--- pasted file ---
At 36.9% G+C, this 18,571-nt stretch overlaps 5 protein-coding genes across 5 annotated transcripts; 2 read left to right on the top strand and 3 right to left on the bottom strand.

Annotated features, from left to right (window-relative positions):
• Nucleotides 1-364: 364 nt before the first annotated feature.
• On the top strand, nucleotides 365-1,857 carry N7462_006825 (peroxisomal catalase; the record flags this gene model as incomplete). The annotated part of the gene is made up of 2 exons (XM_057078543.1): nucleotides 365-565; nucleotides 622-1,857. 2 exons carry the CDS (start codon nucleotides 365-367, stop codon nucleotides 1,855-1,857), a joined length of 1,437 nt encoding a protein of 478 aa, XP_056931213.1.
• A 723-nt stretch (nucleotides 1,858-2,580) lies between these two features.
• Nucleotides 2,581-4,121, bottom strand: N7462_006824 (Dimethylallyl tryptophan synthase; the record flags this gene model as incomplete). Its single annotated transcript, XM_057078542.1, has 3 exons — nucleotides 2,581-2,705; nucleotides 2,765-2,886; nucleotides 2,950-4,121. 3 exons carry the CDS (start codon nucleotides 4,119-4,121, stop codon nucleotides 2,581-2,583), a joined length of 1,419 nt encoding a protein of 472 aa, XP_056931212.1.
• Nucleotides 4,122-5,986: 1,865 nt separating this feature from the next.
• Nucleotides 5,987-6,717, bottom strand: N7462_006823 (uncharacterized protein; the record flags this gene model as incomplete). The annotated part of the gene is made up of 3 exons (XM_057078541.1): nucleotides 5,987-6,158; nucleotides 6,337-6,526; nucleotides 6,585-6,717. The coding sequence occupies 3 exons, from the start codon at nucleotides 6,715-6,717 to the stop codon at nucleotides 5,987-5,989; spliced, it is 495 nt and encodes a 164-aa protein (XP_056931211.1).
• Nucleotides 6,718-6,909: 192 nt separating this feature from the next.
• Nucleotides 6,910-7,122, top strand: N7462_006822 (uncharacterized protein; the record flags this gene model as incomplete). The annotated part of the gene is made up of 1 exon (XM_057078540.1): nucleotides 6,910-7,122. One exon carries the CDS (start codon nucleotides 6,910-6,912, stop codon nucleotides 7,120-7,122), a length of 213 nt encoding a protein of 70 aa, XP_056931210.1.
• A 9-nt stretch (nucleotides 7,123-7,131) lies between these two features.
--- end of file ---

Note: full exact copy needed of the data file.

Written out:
At 36.9% G+C, this 18,571-nt stretch overlaps 5 protein-coding genes across 5 annotated transcripts; 2 read left to right on the top strand and 3 right to left on the bottom strand.

Annotated features, from left to right (window-relative positions):
• Nucleotides 1-364: 364 nt before the first annotated feature.
• On the top strand, nucleotides 365-1,857 carry N7462_006825 (peroxisomal catalase; the record flags this gene model as incomplete). The annotated part of the gene is made up of 2 exons (XM_057078543.1): nucleotides 365-565; nucleotides 622-1,857. 2 exons carry the CDS (start codon nucleotides 365-367, stop codon nucleotides 1,855-1,857), a joined length of 1,437 nt encoding a protein of 478 aa, XP_056931213.1.
• A 723-nt stretch (nucleotides 1,858-2,580) lies between these two features.
• Nucleotides 2,581-4,121, bottom strand: N7462_006824 (Dimethylallyl tryptophan synthase; the record flags this gene model as incomplete). Its single annotated transcript, XM_057078542.1, has 3 exons — nucleotides 2,581-2,705; nucleotides 2,765-2,886; nucleotides 2,950-4,121. 3 exons carry the CDS (start codon nucleotides 4,119-4,121, stop codon nucleotides 2,581-2,583), a joined length of 1,419 nt encoding a protein of 472 aa, XP_056931212.1.
• Nucleotides 4,122-5,986: 1,865 nt separating this feature from the next.
• Nucleotides 5,987-6,717, bottom strand: N7462_006823 (uncharacterized protein; the record flags this gene model as incomplete). The annotated part of the gene is made up of 3 exons (XM_057078541.1): nucleotides 5,987-6,158; nucleotides 6,337-6,526; nucleotides 6,585-6,717. The coding sequence occupies 3 exons, from the start codon at nucleotides 6,715-6,717 to the stop codon at nucleotides 5,987-5,989; spliced, it is 495 nt and encodes a 164-aa protein (XP_056931211.1).
• Nucleotides 6,718-6,909: 192 nt separating this feature from the next.
• Nucleotides 6,910-7,122, top strand: N7462_006822 (uncharacterized protein; the record flags this gene model as incomplete). The annotated part of the gene is made up of 1 exon (XM_057078540.1): nucleotides 6,910-7,122. One exon carries the CDS (start codon nucleotides 6,910-6,912, stop codon nucleotides 7,120-7,122), a length of 213 nt encoding a protein of 70 aa, XP_056931210.1.
• A 9-nt stretch (nucleotides 7,123-7,131) lies between these two features.